Out of the 8 patients in the valproate group who developed repeat seizure, 2 had a second breakthrough episode as well. In the levetiracetam group, 12 patients had breakthrough. Five of the 12 had a second breakthrough and 3 patients had a third breakthrough seizure in 6 months. Among the children valproate group and levetiracetam group, mean time to first seizure was similar in both the groups (p=0.930) (Table 3).

Time to first seizure (days) Valproate n=8 Levetiracetam n=12 p-value
Mean ± SD 53.75 ± 54.641 34.36 ± 36.448 0.93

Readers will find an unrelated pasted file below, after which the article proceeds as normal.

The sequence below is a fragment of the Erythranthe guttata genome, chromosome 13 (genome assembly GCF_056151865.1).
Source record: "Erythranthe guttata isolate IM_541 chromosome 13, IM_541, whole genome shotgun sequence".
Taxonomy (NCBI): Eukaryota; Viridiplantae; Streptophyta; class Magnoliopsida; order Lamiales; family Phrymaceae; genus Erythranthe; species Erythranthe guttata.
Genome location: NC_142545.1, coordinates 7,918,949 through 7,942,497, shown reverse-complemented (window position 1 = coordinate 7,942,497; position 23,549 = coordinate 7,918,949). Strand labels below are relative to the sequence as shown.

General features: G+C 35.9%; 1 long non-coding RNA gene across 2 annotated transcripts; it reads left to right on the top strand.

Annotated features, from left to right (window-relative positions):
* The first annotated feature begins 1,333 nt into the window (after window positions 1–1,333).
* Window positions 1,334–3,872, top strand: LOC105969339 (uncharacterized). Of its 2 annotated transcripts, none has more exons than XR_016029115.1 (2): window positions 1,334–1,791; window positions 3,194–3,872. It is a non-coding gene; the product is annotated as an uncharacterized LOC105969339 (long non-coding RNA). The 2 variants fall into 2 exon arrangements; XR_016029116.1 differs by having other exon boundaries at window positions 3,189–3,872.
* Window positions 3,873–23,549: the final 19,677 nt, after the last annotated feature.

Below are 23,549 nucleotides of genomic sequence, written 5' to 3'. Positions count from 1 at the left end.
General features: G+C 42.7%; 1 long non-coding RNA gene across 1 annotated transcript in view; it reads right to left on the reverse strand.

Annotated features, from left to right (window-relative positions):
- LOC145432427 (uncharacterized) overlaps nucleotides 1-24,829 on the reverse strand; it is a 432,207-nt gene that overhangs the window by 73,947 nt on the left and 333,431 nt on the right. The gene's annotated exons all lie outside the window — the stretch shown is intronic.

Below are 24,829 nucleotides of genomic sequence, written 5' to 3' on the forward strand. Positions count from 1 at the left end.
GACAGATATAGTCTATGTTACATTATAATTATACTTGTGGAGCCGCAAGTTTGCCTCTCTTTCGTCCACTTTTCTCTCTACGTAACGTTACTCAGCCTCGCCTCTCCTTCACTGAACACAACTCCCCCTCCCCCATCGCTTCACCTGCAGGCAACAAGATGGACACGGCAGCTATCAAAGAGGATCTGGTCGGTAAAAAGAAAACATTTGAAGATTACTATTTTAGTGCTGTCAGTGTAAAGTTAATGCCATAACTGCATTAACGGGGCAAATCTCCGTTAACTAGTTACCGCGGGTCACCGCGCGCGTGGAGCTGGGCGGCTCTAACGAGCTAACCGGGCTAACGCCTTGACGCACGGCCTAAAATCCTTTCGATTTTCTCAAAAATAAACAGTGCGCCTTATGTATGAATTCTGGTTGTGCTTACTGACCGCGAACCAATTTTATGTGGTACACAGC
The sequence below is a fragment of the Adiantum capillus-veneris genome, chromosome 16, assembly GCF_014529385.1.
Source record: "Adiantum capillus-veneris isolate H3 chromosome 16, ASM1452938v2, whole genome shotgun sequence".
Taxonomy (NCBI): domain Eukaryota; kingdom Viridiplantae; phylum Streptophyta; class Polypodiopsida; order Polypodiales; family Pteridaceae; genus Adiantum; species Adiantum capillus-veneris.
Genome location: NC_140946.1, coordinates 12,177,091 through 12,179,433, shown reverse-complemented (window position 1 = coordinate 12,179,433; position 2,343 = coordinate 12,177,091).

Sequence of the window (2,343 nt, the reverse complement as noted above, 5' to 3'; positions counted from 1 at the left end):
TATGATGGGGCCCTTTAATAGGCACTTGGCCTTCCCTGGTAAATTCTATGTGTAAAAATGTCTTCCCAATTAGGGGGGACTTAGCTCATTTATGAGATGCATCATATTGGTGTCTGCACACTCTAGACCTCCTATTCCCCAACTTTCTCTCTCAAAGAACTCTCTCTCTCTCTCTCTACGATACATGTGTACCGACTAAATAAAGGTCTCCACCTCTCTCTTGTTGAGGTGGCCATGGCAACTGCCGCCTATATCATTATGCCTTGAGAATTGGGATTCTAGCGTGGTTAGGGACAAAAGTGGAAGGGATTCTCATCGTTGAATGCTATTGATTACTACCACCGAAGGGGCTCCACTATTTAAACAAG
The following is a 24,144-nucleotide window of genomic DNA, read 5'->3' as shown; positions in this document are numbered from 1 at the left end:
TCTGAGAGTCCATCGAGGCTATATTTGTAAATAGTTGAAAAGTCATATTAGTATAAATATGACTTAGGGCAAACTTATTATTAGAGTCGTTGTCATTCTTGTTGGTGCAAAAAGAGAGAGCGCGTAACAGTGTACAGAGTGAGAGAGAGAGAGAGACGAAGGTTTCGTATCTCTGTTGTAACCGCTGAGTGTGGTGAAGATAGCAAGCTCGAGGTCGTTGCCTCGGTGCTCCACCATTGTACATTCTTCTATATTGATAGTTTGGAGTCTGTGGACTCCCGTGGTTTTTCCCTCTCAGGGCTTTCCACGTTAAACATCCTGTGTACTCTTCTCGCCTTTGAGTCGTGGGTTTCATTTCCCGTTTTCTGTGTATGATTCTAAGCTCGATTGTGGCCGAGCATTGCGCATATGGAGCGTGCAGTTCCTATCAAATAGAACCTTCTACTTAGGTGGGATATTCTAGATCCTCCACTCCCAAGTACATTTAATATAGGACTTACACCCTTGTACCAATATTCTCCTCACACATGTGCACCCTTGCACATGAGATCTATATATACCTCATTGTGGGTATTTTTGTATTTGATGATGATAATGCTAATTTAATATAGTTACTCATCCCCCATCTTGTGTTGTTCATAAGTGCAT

Median 35.50(10.75-105.25) 21.50(13-59.50) 0.440*

Table 3. Time to first seizure in study subjects.

In the valproate group, minimum time to first seizure was 3 days and maximum time was 152 days. In the levetiracetam group, the minimum time to first seizure was 2 day and maximum time was 116 days. Survival time and hazard ratio were calculated using time to first seizure in two groups. The survival time without seizure was calculated using the first seizure time in patients with breakthrough seizure and 180 days or 6 months (i.e. follow-up time) in patients with no seizure activity during the follow-up time. The mean survival time without seizure in valproate group was 159.80 days (145.77-173.82) and that in the levetiracetam group was 145.16 days (127.39-162.93).